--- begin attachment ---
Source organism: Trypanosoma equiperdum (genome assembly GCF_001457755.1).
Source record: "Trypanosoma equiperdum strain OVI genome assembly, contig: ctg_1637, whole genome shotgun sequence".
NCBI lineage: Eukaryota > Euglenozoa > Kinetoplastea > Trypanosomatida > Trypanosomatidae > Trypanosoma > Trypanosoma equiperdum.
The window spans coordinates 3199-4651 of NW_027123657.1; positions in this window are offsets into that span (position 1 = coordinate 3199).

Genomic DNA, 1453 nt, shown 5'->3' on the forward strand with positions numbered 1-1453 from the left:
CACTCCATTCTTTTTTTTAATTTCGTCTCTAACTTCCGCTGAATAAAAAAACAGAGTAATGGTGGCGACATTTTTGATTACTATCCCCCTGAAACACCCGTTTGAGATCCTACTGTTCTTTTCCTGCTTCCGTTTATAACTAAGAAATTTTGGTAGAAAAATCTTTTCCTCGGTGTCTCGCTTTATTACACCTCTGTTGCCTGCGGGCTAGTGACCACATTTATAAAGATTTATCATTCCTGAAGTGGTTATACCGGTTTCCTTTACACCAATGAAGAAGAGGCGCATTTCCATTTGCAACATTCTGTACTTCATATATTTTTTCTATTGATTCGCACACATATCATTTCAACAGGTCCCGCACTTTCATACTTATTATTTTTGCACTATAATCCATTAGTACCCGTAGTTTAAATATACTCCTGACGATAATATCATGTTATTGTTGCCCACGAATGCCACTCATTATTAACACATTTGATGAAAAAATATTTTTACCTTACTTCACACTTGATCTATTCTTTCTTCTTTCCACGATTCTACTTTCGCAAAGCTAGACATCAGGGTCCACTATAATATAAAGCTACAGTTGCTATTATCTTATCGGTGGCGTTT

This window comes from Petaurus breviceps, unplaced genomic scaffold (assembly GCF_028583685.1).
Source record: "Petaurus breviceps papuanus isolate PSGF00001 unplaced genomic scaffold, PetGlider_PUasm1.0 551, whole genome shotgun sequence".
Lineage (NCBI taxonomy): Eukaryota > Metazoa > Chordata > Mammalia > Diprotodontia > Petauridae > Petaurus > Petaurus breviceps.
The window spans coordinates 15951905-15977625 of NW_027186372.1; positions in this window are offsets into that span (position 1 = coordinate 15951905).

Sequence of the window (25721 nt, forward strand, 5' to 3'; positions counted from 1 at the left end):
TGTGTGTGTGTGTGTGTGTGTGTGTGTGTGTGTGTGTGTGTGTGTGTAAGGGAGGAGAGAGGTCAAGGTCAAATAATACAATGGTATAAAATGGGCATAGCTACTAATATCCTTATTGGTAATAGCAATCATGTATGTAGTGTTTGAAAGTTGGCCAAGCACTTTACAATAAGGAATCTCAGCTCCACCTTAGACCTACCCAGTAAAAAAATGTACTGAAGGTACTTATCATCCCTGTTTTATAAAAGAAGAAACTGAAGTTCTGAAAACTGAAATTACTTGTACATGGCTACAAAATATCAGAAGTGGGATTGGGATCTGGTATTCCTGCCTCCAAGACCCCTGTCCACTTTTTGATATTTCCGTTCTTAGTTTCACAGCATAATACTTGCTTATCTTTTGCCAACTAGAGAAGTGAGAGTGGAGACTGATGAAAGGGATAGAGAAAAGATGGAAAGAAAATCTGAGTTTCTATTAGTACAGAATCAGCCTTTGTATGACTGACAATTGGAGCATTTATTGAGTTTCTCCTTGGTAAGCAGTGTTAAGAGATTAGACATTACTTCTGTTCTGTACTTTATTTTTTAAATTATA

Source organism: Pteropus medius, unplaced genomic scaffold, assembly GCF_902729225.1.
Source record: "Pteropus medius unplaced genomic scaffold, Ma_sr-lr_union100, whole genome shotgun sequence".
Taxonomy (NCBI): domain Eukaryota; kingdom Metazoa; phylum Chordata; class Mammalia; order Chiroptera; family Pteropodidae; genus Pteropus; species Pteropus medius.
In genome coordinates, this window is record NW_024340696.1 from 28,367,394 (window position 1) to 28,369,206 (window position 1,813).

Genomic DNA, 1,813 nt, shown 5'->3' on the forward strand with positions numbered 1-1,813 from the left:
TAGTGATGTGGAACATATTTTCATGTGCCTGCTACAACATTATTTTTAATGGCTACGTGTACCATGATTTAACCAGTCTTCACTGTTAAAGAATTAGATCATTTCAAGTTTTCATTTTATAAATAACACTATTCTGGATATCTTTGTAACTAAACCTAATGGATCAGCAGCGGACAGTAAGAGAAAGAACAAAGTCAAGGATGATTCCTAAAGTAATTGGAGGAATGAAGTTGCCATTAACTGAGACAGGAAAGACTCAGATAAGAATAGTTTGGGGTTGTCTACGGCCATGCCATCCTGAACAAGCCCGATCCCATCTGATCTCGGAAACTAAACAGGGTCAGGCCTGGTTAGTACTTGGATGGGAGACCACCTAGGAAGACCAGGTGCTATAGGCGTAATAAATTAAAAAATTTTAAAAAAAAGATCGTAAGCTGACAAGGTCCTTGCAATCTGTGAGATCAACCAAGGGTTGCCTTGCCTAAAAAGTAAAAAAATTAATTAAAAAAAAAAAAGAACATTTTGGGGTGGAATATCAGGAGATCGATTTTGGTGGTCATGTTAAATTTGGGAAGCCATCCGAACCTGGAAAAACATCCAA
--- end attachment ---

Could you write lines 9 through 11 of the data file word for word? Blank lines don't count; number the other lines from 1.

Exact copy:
Lineage (NCBI taxonomy): Eukaryota > Metazoa > Chordata > Mammalia > Diprotodontia > Petauridae > Petaurus > Petaurus breviceps.
The window spans coordinates 15951905-15977625 of NW_027186372.1; positions in this window are offsets into that span (position 1 = coordinate 15951905).

Sequence of the window (25721 nt, forward strand, 5' to 3'; positions counted from 1 at the left end):